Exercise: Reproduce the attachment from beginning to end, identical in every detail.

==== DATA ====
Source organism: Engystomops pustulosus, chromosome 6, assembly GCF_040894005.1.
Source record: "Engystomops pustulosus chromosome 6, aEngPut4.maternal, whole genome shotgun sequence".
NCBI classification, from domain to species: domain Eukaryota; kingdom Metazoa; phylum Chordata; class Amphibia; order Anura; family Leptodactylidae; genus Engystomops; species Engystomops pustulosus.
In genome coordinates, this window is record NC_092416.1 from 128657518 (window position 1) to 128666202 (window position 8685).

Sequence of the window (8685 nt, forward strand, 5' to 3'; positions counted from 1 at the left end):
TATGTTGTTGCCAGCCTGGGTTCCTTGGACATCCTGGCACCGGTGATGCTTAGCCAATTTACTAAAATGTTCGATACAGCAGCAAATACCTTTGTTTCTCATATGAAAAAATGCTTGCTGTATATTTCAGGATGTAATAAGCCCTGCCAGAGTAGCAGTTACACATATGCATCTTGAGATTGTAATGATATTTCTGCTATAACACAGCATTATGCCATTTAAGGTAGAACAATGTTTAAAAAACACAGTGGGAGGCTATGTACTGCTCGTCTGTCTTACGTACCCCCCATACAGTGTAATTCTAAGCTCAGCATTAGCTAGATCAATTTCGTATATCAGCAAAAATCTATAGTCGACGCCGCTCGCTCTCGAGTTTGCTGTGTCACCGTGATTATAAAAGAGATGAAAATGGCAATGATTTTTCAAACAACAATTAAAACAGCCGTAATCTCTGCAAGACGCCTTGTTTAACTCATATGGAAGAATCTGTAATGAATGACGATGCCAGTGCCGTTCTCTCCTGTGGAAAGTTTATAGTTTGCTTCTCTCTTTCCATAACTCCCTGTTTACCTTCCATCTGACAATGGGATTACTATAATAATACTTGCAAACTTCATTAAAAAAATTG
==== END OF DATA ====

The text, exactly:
Source organism: Engystomops pustulosus, chromosome 6, assembly GCF_040894005.1.
Source record: "Engystomops pustulosus chromosome 6, aEngPut4.maternal, whole genome shotgun sequence".
NCBI classification, from domain to species: domain Eukaryota; kingdom Metazoa; phylum Chordata; class Amphibia; order Anura; family Leptodactylidae; genus Engystomops; species Engystomops pustulosus.
In genome coordinates, this window is record NC_092416.1 from 128657518 (window position 1) to 128666202 (window position 8685).

Sequence of the window (8685 nt, forward strand, 5' to 3'; positions counted from 1 at the left end):
TATGTTGTTGCCAGCCTGGGTTCCTTGGACATCCTGGCACCGGTGATGCTTAGCCAATTTACTAAAATGTTCGATACAGCAGCAAATACCTTTGTTTCTCATATGAAAAAATGCTTGCTGTATATTTCAGGATGTAATAAGCCCTGCCAGAGTAGCAGTTACACATATGCATCTTGAGATTGTAATGATATTTCTGCTATAACACAGCATTATGCCATTTAAGGTAGAACAATGTTTAAAAAACACAGTGGGAGGCTATGTACTGCTCGTCTGTCTTACGTACCCCCCATACAGTGTAATTCTAAGCTCAGCATTAGCTAGATCAATTTCGTATATCAGCAAAAATCTATAGTCGACGCCGCTCGCTCTCGAGTTTGCTGTGTCACCGTGATTATAAAAGAGATGAAAATGGCAATGATTTTTCAAACAACAATTAAAACAGCCGTAATCTCTGCAAGACGCCTTGTTTAACTCATATGGAAGAATCTGTAATGAATGACGATGCCAGTGCCGTTCTCTCCTGTGGAAAGTTTATAGTTTGCTTCTCTCTTTCCATAACTCCCTGTTTACCTTCCATCTGACAATGGGATTACTATAATAATACTTGCAAACTTCATTAAAAAAATTG